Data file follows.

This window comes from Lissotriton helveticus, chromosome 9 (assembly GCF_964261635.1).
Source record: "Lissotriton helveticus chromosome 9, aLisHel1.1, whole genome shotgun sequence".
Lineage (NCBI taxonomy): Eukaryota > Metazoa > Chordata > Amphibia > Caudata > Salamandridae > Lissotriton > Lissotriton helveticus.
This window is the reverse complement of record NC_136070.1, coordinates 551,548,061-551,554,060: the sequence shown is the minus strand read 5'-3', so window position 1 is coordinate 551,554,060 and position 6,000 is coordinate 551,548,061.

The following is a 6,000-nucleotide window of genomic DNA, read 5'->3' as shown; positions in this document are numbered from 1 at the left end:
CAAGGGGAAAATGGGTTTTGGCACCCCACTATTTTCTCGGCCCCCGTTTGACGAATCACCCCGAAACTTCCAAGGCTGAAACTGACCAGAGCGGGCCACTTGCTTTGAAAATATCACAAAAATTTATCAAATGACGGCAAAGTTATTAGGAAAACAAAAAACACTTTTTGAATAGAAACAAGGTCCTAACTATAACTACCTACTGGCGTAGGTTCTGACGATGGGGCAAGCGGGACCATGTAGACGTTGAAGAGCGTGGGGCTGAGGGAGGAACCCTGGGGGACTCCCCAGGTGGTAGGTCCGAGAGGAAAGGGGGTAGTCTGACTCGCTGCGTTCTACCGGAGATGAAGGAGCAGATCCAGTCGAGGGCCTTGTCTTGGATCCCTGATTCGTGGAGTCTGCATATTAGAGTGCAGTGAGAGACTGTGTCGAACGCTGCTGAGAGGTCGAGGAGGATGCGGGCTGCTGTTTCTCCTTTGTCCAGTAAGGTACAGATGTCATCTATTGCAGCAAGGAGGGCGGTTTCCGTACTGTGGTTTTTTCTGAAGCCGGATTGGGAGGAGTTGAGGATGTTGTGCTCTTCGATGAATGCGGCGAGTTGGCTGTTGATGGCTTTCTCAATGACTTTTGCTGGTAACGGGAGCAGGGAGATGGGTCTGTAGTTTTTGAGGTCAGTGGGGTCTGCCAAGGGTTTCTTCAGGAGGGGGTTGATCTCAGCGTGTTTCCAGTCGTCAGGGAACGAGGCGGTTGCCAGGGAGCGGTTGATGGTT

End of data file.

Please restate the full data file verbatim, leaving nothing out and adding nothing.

This window comes from Lissotriton helveticus, chromosome 9 (assembly GCF_964261635.1).
Source record: "Lissotriton helveticus chromosome 9, aLisHel1.1, whole genome shotgun sequence".
Lineage (NCBI taxonomy): Eukaryota > Metazoa > Chordata > Amphibia > Caudata > Salamandridae > Lissotriton > Lissotriton helveticus.
This window is the reverse complement of record NC_136070.1, coordinates 551,548,061-551,554,060: the sequence shown is the minus strand read 5'-3', so window position 1 is coordinate 551,554,060 and position 6,000 is coordinate 551,548,061.

The following is a 6,000-nucleotide window of genomic DNA, read 5'->3' as shown; positions in this document are numbered from 1 at the left end:
CAAGGGGAAAATGGGTTTTGGCACCCCACTATTTTCTCGGCCCCCGTTTGACGAATCACCCCGAAACTTCCAAGGCTGAAACTGACCAGAGCGGGCCACTTGCTTTGAAAATATCACAAAAATTTATCAAATGACGGCAAAGTTATTAGGAAAACAAAAAACACTTTTTGAATAGAAACAAGGTCCTAACTATAACTACCTACTGGCGTAGGTTCTGACGATGGGGCAAGCGGGACCATGTAGACGTTGAAGAGCGTGGGGCTGAGGGAGGAACCCTGGGGGACTCCCCAGGTGGTAGGTCCGAGAGGAAAGGGGGTAGTCTGACTCGCTGCGTTCTACCGGAGATGAAGGAGCAGATCCAGTCGAGGGCCTTGTCTTGGATCCCTGATTCGTGGAGTCTGCATATTAGAGTGCAGTGAGAGACTGTGTCGAACGCTGCTGAGAGGTCGAGGAGGATGCGGGCTGCTGTTTCTCCTTTGTCCAGTAAGGTACAGATGTCATCTATTGCAGCAAGGAGGGCGGTTTCCGTACTGTGGTTTTTTCTGAAGCCGGATTGGGAGGAGTTGAGGATGTTGTGCTCTTCGATGAATGCGGCGAGTTGGCTGTTGATGGCTTTCTCAATGACTTTTGCTGGTAACGGGAGCAGGGAGATGGGTCTGTAGTTTTTGAGGTCAGTGGGGTCTGCCAAGGGTTTCTTCAGGAGGGGGTTGATCTCAGCGTGTTTCCAGTCGTCAGGGAACGAGGCGGTTGCCAGGGAGCGGTTGATGGTT